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ERIC Number: ED237861
Record Type: RIE
Publication Date: 1983-Aug
Pages: 14
Abstractor: N/A
Reference Count: 0
Research on Innovation: Stretching the Limits of the Discipline.
Tornatzky, Louis G.
Innovation includes not only the production of new technology but also its use. From the user's perspective several stages are indicated including acquiring initial awareness of the new technology, deciding about its merit, adopting, implementing and deploying, and eventually establishing routine use. This process is longitudinal, involving units of analysis at different levels of social aggregation: the multi-level problem demands conceptual stretching of discipline-bound research. Psychology has been only peripherally involved in innovation research. Applied psychologists have been concerned primarily with individuals in limited social contexts over short periods of time. Psychology can offer some strengths in furthering the understanding of issues such as innovation and productivity. On-going field experimentation could dramatically increase the ability to influence technology change. The potential strengths of psychology to increase understanding of innovation--measurement rigor and experimentation--may be offset by its epistemological blockages. As long as psychology remains wedded to the individual as the unit of analysis, preoccupied with short-term phenomena, it will fail to realize its potential in the field of innovation research and in the solution of contemporary social problems. (JAC)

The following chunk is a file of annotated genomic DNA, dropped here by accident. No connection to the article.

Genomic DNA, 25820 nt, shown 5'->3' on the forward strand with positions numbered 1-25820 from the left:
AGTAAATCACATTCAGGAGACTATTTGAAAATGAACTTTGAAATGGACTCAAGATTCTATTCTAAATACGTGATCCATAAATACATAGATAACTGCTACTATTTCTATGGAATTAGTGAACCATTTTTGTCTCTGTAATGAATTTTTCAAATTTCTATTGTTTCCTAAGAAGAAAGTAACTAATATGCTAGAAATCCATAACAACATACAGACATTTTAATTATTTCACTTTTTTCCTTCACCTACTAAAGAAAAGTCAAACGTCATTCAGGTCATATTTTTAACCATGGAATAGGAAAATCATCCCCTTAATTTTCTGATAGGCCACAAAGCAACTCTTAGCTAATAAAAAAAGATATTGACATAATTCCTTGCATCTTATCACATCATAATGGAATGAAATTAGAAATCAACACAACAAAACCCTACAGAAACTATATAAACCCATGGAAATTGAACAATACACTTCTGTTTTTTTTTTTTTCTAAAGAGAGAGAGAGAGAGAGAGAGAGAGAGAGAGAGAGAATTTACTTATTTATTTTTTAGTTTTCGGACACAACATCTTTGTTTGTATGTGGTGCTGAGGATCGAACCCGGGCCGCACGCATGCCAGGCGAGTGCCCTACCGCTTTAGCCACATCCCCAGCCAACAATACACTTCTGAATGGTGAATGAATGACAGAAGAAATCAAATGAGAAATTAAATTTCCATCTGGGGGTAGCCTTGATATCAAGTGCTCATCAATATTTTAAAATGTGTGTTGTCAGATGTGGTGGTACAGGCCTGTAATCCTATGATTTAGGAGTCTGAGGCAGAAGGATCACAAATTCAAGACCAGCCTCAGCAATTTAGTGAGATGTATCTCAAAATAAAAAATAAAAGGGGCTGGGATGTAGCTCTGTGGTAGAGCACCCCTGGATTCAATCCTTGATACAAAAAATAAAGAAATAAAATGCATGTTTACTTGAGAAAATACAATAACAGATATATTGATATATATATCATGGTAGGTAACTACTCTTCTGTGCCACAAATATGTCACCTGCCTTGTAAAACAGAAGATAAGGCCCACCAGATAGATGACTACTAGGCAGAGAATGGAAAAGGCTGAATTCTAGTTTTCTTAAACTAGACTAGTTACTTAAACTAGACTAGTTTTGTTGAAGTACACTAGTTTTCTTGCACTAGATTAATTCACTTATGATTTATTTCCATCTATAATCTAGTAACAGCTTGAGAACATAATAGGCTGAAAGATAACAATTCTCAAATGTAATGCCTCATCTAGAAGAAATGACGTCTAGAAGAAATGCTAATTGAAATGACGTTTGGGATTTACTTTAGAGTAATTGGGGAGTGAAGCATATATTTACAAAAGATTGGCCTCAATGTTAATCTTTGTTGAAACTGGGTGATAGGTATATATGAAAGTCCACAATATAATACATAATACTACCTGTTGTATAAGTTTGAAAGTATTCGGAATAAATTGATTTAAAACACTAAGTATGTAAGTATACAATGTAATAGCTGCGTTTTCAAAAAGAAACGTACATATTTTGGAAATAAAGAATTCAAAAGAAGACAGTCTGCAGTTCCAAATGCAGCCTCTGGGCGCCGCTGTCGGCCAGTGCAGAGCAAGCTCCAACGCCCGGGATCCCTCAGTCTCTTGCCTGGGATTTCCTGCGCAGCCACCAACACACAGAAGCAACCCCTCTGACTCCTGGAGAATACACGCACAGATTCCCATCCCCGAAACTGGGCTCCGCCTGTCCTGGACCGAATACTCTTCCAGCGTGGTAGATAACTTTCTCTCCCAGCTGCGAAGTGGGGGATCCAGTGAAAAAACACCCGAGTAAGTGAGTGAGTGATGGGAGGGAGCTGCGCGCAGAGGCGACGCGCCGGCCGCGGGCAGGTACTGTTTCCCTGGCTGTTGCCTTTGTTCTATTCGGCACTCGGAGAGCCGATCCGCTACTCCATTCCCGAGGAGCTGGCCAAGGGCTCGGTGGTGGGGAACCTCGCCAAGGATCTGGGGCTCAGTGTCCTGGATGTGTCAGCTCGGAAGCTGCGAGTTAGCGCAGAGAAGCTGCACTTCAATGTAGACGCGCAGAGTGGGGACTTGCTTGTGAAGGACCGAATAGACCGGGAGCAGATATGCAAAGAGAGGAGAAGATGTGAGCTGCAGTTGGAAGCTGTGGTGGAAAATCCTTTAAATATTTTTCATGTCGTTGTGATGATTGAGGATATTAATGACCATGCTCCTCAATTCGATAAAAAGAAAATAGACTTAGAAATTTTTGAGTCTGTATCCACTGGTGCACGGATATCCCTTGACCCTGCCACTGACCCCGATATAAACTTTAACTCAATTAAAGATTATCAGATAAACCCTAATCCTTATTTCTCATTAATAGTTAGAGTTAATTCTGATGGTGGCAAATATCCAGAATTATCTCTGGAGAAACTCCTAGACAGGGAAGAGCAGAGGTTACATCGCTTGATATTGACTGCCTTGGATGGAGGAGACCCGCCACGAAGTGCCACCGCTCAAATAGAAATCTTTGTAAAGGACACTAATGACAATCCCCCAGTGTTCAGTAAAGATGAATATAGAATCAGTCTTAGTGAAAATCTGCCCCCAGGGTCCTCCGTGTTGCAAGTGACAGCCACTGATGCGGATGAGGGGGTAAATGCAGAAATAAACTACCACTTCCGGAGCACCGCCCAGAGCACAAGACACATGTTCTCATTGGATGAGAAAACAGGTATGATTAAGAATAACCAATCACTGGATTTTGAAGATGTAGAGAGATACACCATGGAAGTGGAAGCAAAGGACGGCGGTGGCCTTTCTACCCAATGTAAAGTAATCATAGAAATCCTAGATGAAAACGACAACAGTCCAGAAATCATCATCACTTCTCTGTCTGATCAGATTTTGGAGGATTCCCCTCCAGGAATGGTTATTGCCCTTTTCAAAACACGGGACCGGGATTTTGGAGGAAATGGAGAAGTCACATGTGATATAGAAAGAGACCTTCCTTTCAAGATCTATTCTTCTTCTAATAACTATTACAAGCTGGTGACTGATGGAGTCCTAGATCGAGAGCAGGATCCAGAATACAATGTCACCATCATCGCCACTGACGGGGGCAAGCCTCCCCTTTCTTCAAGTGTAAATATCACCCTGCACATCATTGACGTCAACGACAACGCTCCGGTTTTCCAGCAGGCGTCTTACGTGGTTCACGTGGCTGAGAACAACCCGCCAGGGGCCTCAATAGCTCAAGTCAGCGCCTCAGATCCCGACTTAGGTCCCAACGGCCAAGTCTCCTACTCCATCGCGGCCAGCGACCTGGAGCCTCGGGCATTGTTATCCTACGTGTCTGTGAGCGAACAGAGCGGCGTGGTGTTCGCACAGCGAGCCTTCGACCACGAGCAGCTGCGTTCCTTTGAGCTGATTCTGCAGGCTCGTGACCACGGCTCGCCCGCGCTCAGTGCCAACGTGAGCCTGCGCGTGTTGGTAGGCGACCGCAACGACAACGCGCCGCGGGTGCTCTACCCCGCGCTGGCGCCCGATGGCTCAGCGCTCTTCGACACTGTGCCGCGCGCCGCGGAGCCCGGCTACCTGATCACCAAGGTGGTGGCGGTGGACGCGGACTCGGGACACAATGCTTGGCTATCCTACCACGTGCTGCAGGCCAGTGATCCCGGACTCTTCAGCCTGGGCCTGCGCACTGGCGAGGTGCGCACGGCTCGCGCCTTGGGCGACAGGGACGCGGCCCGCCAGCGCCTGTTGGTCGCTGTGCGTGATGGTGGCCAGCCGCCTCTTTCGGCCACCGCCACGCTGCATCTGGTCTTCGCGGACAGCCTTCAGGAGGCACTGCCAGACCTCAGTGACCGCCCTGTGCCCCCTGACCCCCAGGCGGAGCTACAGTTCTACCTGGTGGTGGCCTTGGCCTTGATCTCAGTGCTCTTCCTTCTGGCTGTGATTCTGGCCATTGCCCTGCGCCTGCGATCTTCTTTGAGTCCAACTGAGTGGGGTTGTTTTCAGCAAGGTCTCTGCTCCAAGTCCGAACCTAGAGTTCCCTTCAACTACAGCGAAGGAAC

Publication Type: Opinion Papers; Speeches/Meeting Papers
Education Level: N/A
Audience: Researchers
Language: English
Sponsor: N/A
Authoring Institution: N/A
Note: Paper presented at the Annual Convention of the American Psychological Association (91st, Anaheim, CA, August 26-30, 1983).